Not only does Classkick save me time, it also saves TONS of paper in my classroom.  Since I have Classkick connected with my Google Classroom, parents can easily log in and see their children’s work. I use this app several times a day to introduce new topics or concepts, to demonstrate text-based evidence from a story using colored highlighters, and even as our morning bell ringer. It also allows me to add my own content, my voice, my images, and my directions.  Students can add their own pictures, labels, voices, and text to make the assignment their own.

Classkick is also very user-friendly. Their website has so many teacher resources, and if that doesn’t help, you can email their wonderful tech support. I was having trouble and they asked me to call them on my conference hour and personally walked me through what I was having trouble with. Classkick made my experience personal, and they made sure I was able to complete the task without any hesitation.

Classkick completely changed my classroom, and I am so grateful. I recommend it to anyone who has an opportunity to use technology in their classrooms. You don’t have to be 1:1 to make it work. If you have computers or iPads in your classroom, Classkick can be used for centers.  Classkick wants to “help teachers teach and learners learn.” Give it a try; you will love it!

Another Educator’s Perspective on Classkick

Ronald Cintrón has also tried Classkick with his students and shares his experiences:

I’m always looking for that magic app the will instill STAAR skills like a silver bullet and maybe even serve me coffee while I wait. I’m subscribed to any source that has recommended new apps and I go to categories/education and look at the top fifty in both the Play Store and App store. I was excited when I saw the Classkick app because of its easy-to-use features to benefit both teachers and students. Those features include:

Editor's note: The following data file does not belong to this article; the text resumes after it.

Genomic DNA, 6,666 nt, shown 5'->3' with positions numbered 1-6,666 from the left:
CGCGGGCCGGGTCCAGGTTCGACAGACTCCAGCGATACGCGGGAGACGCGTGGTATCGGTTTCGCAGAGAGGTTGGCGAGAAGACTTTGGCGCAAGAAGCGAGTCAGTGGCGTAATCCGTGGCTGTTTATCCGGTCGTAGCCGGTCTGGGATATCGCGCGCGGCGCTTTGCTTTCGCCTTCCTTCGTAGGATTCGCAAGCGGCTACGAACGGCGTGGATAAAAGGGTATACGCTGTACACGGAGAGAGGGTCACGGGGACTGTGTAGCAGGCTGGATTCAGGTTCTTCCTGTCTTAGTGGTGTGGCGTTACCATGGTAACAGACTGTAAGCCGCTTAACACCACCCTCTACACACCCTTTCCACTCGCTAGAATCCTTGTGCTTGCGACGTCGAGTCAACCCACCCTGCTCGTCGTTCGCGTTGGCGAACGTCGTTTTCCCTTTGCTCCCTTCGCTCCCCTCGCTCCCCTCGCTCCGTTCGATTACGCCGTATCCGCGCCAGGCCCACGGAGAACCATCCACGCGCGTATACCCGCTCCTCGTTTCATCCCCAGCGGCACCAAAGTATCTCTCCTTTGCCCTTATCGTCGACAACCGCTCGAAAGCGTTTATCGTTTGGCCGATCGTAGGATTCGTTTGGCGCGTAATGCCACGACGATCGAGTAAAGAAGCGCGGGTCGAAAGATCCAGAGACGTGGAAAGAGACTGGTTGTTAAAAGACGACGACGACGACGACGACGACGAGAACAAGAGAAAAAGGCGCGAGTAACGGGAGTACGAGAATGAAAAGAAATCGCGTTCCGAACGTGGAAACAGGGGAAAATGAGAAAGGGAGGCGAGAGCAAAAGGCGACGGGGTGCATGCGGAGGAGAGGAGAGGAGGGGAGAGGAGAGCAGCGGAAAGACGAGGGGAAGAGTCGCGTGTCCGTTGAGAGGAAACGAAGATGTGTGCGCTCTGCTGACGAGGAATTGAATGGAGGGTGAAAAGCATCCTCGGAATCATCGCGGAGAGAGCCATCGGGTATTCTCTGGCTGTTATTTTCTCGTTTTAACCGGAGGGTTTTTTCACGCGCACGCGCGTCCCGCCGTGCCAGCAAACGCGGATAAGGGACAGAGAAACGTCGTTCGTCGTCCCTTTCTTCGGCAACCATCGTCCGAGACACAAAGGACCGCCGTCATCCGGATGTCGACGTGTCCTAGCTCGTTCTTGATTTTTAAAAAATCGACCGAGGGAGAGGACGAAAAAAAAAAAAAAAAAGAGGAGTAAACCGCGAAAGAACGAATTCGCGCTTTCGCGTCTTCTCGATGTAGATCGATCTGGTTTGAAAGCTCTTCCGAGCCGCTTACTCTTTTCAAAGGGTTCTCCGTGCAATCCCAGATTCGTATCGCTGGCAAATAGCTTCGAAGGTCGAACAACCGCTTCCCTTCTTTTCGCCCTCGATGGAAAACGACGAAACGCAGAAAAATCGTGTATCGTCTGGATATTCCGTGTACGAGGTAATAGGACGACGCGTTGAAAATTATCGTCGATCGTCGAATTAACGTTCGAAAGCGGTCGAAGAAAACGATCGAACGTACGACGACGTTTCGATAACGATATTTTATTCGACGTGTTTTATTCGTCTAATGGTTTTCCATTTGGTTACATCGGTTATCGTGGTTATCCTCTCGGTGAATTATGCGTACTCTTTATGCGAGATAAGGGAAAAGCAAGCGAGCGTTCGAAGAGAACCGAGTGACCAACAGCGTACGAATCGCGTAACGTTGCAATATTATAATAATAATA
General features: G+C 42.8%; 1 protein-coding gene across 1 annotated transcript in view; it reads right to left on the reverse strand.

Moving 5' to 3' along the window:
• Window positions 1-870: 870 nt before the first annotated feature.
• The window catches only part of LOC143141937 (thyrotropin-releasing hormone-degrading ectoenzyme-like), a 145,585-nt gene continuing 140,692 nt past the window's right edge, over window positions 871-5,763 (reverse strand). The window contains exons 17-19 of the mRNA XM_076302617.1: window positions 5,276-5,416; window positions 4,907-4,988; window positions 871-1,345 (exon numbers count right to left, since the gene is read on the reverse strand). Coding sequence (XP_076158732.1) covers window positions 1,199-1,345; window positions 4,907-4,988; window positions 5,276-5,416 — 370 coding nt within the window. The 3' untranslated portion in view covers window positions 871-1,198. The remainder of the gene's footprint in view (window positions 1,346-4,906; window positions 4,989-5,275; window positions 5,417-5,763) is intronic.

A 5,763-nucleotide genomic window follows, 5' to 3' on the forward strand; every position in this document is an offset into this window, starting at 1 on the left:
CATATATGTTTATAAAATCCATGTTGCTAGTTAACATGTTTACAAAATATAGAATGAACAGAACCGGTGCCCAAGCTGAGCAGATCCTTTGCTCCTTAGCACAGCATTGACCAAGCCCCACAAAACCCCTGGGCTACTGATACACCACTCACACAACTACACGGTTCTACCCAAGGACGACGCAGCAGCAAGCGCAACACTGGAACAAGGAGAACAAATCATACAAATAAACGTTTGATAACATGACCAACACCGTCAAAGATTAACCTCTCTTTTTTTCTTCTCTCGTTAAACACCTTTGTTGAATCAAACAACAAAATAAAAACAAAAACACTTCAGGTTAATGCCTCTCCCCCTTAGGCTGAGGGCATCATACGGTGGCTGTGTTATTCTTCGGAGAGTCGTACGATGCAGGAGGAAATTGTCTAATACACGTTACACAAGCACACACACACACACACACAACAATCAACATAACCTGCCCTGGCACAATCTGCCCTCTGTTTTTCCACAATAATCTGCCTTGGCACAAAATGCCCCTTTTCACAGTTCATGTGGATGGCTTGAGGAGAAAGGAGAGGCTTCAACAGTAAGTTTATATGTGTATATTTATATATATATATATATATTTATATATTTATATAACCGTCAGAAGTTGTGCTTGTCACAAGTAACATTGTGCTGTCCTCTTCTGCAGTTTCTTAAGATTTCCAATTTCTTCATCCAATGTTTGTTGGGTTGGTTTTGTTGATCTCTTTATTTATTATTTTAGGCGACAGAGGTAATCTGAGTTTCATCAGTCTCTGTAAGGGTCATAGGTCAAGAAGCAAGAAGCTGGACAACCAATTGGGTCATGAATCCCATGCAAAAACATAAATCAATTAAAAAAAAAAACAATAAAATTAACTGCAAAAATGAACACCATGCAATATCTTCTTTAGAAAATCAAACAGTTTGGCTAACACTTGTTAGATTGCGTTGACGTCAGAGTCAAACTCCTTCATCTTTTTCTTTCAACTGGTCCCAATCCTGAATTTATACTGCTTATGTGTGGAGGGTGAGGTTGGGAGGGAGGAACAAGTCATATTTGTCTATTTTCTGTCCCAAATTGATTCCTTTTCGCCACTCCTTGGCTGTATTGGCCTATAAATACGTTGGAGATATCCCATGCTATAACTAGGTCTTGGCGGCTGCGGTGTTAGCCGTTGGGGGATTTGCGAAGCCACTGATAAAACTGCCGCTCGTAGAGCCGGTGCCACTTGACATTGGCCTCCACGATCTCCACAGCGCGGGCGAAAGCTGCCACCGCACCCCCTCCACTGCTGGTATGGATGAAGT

• Student sign-in is a snap using a code you provide them.
  • Tests are easy to import and can be automatically separated into different pages.
  • I am able to see in real time how the students are solving the problems.
  • Once each student finished, they can submit and wait for my reply (from my iPad) or “raise their hand.” I am able to write on their screen wirelessly.
  • I can remotely reward them and/or help them individually.
  • Other students can help remotely as well!

Initially, the school infrastructure wasn’t ready to support Classkick, and we had a significant lag of up to five minutes. We were able to improve that in subsequent years, but the honeymoon ended when my average student count increased. We don’t have enough laptops for 1:1 and found we were investing too much time. That said, I still have a lot of positive things to say about Classkick. The kiddos love it, and I love it. They love the badges awarded to them and get excited when I virtually write on their paper (laptop). I love it because it lets me give them more personal attention and assessment.

Is Classkick the right choice for your district? Have you used it and had a different perspective from these educators? We would love to hear your experiences in the comments.

This is a guest blog by Amanda Hawthorne and Ronald Cintrón. Amanda currently teaches fourth grade at Fort Sam Houston ISD in San Antonio, Texas. You can follow her on Twitter @MrsAHawthorne or email her at [email protected]. Ronald is a bilingual teacher at Oak Meadows Elementary in Austin, Texas.